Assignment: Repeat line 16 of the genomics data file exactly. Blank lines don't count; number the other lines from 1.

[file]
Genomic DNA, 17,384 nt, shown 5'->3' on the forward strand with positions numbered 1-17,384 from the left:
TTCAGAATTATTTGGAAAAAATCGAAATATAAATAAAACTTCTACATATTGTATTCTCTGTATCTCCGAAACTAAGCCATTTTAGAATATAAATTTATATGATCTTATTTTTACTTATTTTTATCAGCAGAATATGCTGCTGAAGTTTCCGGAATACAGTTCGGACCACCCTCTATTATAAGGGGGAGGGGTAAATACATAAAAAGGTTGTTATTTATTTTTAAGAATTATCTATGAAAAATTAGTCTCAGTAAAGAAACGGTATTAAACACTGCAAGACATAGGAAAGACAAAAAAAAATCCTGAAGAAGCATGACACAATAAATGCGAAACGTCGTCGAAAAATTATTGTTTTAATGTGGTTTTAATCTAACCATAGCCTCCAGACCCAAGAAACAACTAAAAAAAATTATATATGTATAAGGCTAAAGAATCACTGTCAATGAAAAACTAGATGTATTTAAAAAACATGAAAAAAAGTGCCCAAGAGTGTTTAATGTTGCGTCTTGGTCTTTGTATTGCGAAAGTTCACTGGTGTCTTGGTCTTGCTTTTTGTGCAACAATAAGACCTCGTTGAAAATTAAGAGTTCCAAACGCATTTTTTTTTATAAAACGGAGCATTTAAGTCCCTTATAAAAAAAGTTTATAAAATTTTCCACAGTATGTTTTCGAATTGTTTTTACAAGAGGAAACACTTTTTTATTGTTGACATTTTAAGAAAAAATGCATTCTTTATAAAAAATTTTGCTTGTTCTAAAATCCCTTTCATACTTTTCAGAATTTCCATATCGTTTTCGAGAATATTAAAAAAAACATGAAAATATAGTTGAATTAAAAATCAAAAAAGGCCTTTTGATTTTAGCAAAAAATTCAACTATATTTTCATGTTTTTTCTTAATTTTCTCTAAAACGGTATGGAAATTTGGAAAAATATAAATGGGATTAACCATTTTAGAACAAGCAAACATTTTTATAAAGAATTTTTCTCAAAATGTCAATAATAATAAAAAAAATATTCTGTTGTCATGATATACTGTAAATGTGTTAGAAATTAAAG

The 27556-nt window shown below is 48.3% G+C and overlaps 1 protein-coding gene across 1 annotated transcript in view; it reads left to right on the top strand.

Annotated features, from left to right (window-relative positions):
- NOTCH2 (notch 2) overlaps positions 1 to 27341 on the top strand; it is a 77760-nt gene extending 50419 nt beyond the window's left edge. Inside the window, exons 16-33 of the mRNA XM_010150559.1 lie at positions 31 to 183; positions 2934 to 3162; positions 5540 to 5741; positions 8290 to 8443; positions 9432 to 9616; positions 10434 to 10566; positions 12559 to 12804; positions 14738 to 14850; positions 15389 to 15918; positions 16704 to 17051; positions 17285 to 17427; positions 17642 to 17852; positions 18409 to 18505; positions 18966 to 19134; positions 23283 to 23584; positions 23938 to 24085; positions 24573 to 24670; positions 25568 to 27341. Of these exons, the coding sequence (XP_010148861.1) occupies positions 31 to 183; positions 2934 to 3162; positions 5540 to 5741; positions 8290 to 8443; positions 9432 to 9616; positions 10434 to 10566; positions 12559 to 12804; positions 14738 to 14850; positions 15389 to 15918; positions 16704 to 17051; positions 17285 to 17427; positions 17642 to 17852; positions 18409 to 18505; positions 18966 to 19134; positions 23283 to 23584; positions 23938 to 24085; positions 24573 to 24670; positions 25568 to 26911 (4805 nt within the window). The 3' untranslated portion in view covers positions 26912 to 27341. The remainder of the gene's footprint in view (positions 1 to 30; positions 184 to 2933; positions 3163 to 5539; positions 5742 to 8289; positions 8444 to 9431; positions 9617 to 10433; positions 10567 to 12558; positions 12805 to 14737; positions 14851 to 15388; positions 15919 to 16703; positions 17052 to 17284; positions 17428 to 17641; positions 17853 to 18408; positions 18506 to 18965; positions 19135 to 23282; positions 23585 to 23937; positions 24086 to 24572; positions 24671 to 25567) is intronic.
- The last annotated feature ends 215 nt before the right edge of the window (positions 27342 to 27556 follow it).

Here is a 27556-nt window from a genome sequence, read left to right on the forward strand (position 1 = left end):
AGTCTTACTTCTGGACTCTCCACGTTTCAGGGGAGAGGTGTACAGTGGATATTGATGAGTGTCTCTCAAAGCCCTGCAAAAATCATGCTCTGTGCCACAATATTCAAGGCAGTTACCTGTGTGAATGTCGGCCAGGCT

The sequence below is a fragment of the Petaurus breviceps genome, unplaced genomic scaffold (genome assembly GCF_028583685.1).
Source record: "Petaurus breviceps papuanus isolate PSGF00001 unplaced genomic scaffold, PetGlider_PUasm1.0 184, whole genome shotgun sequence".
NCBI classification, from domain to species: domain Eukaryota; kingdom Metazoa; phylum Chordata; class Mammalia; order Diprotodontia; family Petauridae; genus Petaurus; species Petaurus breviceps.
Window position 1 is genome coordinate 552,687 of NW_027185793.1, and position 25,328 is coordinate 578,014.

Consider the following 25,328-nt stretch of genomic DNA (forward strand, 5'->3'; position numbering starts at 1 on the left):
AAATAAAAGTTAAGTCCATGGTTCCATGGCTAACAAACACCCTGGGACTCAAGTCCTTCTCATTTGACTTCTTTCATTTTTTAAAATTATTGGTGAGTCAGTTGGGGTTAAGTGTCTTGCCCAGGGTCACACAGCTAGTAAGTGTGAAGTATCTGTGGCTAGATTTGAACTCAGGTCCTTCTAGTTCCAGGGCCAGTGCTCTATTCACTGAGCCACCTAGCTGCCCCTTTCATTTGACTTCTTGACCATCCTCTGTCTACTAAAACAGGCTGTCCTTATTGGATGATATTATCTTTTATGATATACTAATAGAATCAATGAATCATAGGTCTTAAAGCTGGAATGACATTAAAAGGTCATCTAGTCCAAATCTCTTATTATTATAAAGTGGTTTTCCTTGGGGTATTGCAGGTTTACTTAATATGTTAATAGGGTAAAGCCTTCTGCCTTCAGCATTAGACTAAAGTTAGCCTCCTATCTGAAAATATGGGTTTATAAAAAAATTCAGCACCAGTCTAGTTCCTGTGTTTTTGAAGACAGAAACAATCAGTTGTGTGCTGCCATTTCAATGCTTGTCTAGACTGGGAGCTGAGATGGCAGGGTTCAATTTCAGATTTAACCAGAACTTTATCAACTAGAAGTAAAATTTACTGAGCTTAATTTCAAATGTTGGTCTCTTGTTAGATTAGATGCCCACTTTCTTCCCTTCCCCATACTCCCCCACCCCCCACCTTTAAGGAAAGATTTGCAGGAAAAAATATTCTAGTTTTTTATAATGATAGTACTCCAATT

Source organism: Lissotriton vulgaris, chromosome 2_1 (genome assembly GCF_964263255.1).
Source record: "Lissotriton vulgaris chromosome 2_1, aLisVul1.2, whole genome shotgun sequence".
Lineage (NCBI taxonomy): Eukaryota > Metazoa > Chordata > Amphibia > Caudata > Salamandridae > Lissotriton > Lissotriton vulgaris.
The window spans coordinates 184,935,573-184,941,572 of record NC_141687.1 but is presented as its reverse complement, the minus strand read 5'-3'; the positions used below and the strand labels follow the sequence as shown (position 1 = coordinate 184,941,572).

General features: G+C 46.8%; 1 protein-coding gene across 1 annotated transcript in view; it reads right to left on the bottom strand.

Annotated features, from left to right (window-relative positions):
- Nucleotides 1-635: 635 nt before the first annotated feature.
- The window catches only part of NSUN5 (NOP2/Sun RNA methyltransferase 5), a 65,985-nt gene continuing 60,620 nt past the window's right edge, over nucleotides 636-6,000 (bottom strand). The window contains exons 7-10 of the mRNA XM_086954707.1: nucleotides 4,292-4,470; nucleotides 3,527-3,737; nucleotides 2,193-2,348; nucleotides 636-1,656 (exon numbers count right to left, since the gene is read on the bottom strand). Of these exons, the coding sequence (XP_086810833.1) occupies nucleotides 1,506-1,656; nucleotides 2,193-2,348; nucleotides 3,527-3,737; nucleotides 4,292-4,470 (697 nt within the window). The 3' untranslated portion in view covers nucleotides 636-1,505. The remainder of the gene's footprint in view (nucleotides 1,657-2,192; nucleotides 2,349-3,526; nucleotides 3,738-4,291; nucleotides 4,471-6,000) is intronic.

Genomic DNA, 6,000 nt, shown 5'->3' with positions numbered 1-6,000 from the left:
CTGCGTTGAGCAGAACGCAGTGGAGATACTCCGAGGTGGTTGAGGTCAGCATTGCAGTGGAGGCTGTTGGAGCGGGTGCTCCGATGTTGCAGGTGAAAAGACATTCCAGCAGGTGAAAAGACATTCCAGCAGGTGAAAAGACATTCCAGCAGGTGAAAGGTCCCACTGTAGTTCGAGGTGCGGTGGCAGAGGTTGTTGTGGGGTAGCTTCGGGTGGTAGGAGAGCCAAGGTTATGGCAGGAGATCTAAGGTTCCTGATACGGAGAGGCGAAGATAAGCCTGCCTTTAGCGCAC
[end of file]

Source record: "Lissotriton vulgaris chromosome 2_1, aLisVul1.2, whole genome shotgun sequence".